THE elderly pilot and his passenger were fortunate to survive when their two-seater plane crash landed at Dunkeswell Airfield.

The 80-year-old owner of the aircraft, which was running on fuel not approved for aviation use, sent out a Mayday signal moments before touchdown after the engine suddenly cut out without warning, a report states.

The badly damaged modified Rutan Long-Ez G-WBPWP plane, which had been flown from Biggin Hill Airport, in Bromley, shot along the ground for a further 54 metres before coming to a standstill.

The unnamed pilot, who was seriously injured and needed to be airlifted to hospital, asked his passenger, who was less badly injured, if she was OK, opened the canopy and told her not to move before emergency response vehicles arrived.

An Air Accidents Investigation Branch report into the crash on July 7 last year says: "While on base leg to land on Runway 04 at Dunkeswell Airfield the engine, which was being supplied with fuel from the left fuel tank, suddenly stopped.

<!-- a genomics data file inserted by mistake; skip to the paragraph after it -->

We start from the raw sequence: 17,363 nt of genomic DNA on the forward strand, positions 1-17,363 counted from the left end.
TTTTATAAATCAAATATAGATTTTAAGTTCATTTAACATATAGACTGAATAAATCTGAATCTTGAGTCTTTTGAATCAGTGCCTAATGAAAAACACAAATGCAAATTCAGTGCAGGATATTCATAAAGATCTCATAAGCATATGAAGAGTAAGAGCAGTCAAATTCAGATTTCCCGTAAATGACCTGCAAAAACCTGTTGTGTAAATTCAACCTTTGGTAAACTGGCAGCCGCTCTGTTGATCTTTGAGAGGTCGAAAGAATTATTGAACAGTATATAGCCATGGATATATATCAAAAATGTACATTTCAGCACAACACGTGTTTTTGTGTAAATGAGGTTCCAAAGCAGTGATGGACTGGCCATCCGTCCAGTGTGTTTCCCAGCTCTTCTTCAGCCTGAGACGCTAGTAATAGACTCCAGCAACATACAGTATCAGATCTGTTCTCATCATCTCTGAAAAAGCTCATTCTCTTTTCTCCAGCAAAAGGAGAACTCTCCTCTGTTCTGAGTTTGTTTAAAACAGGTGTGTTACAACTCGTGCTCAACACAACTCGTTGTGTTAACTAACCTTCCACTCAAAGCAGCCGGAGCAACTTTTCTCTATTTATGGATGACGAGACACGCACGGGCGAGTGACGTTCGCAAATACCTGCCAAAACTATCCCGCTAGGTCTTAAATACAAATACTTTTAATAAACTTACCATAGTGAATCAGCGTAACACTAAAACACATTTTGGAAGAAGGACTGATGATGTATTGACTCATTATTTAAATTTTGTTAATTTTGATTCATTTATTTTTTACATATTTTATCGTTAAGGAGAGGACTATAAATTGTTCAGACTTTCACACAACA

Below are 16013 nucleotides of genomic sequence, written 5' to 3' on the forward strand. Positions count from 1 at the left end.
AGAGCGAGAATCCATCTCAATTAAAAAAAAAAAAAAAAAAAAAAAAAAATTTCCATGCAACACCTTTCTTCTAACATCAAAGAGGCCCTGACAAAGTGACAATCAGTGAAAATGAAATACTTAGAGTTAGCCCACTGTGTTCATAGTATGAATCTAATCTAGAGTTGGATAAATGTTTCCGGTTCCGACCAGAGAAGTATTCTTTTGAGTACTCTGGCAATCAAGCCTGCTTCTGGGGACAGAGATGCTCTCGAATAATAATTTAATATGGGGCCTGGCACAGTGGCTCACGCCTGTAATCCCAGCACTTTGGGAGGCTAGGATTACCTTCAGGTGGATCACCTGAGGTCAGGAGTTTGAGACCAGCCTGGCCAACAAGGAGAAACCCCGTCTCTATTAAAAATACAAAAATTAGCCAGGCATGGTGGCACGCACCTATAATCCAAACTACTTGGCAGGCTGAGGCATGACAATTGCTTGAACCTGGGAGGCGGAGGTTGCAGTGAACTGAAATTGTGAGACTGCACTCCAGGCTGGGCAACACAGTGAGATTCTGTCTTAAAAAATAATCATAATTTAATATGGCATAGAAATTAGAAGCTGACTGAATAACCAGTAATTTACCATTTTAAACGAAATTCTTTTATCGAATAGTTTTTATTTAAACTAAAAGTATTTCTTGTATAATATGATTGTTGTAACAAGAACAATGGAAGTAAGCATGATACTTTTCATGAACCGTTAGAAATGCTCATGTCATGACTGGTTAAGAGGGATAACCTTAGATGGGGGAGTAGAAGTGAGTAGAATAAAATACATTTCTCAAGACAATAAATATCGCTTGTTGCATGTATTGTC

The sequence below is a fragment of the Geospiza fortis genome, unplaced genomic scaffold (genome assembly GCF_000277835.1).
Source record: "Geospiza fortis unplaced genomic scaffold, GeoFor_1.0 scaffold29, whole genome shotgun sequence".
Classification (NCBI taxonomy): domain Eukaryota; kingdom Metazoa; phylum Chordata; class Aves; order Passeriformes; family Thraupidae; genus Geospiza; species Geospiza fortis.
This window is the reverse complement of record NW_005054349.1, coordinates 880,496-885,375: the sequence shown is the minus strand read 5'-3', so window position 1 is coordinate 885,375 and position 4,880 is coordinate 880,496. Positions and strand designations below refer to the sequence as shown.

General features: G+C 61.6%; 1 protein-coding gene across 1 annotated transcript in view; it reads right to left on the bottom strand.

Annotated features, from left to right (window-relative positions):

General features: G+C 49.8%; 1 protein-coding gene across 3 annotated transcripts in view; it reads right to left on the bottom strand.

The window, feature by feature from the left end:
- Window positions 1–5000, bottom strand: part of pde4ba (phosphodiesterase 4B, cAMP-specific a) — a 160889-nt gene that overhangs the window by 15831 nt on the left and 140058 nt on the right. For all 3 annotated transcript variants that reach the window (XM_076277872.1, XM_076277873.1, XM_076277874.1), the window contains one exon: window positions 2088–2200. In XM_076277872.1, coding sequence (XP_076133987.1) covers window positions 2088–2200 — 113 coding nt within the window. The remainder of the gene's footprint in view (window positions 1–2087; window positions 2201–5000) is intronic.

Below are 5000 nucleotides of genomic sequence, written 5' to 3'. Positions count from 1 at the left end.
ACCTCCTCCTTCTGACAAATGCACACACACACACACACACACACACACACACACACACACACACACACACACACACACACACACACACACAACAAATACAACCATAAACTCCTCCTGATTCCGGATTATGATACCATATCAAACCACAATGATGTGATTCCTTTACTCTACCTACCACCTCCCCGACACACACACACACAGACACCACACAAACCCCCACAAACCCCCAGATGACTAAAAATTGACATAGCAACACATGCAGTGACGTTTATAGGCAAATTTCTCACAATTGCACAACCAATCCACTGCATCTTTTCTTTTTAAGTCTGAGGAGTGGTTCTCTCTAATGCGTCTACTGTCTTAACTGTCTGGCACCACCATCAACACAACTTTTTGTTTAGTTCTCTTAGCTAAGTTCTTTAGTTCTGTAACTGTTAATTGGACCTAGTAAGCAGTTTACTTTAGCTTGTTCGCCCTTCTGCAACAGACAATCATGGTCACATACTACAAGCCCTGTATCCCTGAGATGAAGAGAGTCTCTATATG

"The pilot established a glide to land in a field in the undershoot, but at a late stage in the approach he spotted a fence running across his chosen landing site.

"Whilst manoeuvring to avoid the fence, the aircraft touched down firmly, seriously injuring the pilot; the passenger sustained minor injuries.

"The likely cause of the engine stopping was either carburettor icing or a vapour lock in the aircraft fuel supply to the engine."

The report says the left wing and the nose section of the fuselage were "extensively damaged, while the nose landing gear detached from the aircraft at the point of impact.

It concluded that the probability of the engine stopping was "increased as a result of using Mogas, which the aircraft was not authorised for".

It says: "Following the engine failure, the pilot would have been faced with a steeper than normal glide approach and most likely did not arrest the high rate of descent sufficiently before the aircraft touched down firmly."